by Mary Norton
illustrated by Diana Stanley
Week of August 16, 2009
While lying in the grass amongst the primroses, Arrietty suddenly sees an “eye”. It is clear and bright like the color of the sky, an eye like her own but enormous. She sits up in fear and starts to move aside amongst the grass stems, but a hushed voice says, “Don’t move.” Arrietty realizes she has been “seen.” “So, this is it, the worst and most terrible thing of all.” Whatever happened to Eggletina is now going to happen to her.
The voice asked her if she came from the house and she said she did, but she refused to say where in the house. The voice threatens her with the ash stick but she stands up and says to go ahead and hit her.
Suddenly there was an earthquake in the grass and he sat up, “a great mountain in a green jersey.” So this was “the boy”. She guessed him to be about 9. Arrietty is 14. The boy asked her if she could read and when she tells him that, of course, she can read he explains that he cannot read well. He has just come from India and when you are born in India you are bilingual. If you are bilingual, you can’t read well. He asks Arrietty to wait while he runs upstairs to get a book.
They have a discussion about fairies. Arrietty doesn’t believe in them. Her mother does though and believes she once saw one. He asks her if she saw a little man, about as tall as a pencil with a blue patch in his trousers, “would you say it was a fairy?” “No,” said Arrietty. “I’d say it was my father.”
The boy asked if there were more like her and she said there were many more small big than big people. She had seen the big chairs in the house, and if they had to make big chairs for all those big people . . . and the stuff for their clothes . . . there would be miles and miles of it. Their great houses, their great beds, the food they eat, . . . That is why her father says it’s a good thing they are dying out . . . just a few is all we need to “keep us.”
I think the boy is as afraid of Arrietty as she is afraid of him. I’m glad for Arrietty’s sake that he is a nice boy. The book could have taken a whole new direction if the boy had been a bully. Her father and mother are going to be apoplectic when they find out she has been hanging out in the grass with a “human bean”. Will she tell them?
I wonder if it’s true that if you are bilingual, you can’t read as well in all languages. It must be harder, for sure, as one is learning more than one language. The boy is only nine years old.
Interesting that Arrietty thinks there are many more small people in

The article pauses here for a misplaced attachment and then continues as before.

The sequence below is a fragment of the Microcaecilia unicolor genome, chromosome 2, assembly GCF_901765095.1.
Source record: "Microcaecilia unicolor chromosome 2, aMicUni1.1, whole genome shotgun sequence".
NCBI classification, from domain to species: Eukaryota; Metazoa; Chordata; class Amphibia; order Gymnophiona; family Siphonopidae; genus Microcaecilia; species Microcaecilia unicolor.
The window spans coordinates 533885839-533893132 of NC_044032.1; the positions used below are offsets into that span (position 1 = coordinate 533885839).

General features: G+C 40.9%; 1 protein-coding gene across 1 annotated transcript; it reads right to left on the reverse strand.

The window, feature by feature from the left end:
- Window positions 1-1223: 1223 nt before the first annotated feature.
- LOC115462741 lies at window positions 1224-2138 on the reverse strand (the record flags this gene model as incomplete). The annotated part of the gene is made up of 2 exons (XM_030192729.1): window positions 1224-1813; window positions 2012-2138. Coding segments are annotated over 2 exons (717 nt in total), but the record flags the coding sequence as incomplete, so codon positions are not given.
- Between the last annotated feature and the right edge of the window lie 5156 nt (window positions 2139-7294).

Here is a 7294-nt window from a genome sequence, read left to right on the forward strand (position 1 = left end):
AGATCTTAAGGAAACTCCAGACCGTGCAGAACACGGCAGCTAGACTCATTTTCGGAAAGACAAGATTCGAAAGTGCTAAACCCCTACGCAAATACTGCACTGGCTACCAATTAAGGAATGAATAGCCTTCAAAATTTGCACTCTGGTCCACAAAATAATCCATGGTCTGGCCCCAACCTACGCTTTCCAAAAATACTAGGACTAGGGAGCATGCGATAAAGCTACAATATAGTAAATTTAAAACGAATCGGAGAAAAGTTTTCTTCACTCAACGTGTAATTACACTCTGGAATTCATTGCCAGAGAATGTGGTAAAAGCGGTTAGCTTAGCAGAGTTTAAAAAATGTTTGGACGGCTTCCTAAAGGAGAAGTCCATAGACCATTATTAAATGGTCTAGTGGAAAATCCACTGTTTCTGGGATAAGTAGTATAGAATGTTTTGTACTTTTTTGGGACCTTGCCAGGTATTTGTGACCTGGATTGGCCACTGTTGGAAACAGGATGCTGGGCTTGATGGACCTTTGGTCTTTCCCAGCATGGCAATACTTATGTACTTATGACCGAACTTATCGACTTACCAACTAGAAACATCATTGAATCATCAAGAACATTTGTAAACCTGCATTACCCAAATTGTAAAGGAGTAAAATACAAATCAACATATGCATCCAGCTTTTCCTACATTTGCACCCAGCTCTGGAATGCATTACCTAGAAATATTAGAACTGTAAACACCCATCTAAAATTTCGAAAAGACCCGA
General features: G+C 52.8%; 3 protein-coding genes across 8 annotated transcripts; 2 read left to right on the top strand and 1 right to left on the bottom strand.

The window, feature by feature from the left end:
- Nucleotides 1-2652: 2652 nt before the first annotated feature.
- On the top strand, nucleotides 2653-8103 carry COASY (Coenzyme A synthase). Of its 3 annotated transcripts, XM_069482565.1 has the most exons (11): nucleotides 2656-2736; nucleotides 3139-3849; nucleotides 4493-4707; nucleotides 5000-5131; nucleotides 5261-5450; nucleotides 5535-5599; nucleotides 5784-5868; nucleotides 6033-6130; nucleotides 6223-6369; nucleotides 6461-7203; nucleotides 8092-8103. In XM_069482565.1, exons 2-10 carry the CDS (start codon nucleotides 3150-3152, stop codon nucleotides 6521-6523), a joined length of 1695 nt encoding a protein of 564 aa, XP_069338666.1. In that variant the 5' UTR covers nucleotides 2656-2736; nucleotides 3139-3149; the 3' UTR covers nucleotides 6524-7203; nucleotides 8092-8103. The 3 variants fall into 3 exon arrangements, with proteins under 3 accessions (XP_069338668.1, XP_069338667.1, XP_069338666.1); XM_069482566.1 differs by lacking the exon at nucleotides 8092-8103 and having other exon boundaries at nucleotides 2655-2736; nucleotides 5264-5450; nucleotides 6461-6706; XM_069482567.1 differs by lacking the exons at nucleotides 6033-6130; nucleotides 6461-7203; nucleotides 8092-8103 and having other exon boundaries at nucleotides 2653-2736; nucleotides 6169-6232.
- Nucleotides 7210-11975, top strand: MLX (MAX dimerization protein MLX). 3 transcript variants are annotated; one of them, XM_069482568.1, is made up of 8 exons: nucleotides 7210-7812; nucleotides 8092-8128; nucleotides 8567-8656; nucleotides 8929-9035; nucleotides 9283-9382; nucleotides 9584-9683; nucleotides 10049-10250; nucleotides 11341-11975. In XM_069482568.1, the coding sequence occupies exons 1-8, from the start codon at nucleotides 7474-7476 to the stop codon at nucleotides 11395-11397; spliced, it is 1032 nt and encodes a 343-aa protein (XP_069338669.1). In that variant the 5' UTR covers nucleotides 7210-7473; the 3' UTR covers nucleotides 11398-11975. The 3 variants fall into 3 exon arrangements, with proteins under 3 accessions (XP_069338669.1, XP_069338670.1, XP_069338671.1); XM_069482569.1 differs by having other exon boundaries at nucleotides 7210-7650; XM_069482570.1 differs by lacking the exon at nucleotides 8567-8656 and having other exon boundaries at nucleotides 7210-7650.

the world than large people. Imagine her plunked down into the middle of London.
She would come to think of things a lot differently. Living in a house with
four humans probably feels like there aren’t many big people left in the
If I were Arrietty, I would be inclined to keep it a secret, but she is such an honest little soul--I think she will have to let them know. There will be sparks over that!
I've never heard that about being bilingual, but it is interesting!
I can see why she would think that. She may never have seen any other
Borrowers, but she hears tales of them all the time. As for human beans, she
can count on one hand the number she has heard about--and probably the boy is
the only one she has ever seen.
In this chapter we learn that Arrietty will be fourteen next June.
No wonder she wants to escape the indoor world she is in. She thinks the boy
is nine but he is ten. The boy asks her if she can fly, he seems to think she
is a fairy.
It must be so confusing on both their sides. The Boy has no experience with the Borrowers--so no wonder he thinks she might be a fairy. He is trying to fit her in with whatever he might have heard in stories, etc.
As for Arrietty, she has heard of Human Beans, but the boy doesn't
seem to fit what she has heard either. I love their exchange!
Imagine being fourteen and spending all those years in the apartment under the kitchen, with only the grating to look through to the outside world. And then there wasn’t much to see outside the grating, just grass, some flowers, a little sky, some trees, but not much else. Better than nothing, but still.
I wonder if Homily ever got out much. I don’t recall reading that she was bored and longed to be in the outside world. She certainly was aware of the danger of the outside world. There is mention in the next chapter that Pod took her out at least once on one of his borrowing missions. They used to visit in the old days with other Borrowers, but life must seem really quiet to her now. She must wonder what happened to all those families---the Overmantels, the Harpsichords, Rain-Barrels, Linen-Presses, Boot-Racks, the Stove-Pipes, the Bell-Pulls, the John Studdingtons, the stable families; however, she does seem fairly content to stay put in the apartment and go about her daily business.
It’s kind of hard to imagine Arrietty being older than the boy. Maybe it’s the size difference. Maybe in terms of innocence (hers of the outside world – his because he is only 9 and a child) they are more like the same age.
Eggletina is mentioned again as Arrietty ponders her fate after being
seen. I sure hope we find later on that Eggletina is alive, happy, and well!!
I can't imagine it. Was it worse for Eggletina, to think the boards were the sky, and then to find out there was a whole new world out there (in which we are told she may have been eaten by a cat) or to be Arrietty, and to see the world but not be able to get to it?
haha--Homily NEVER wants to leave the safety of her home, as far as
I can tell!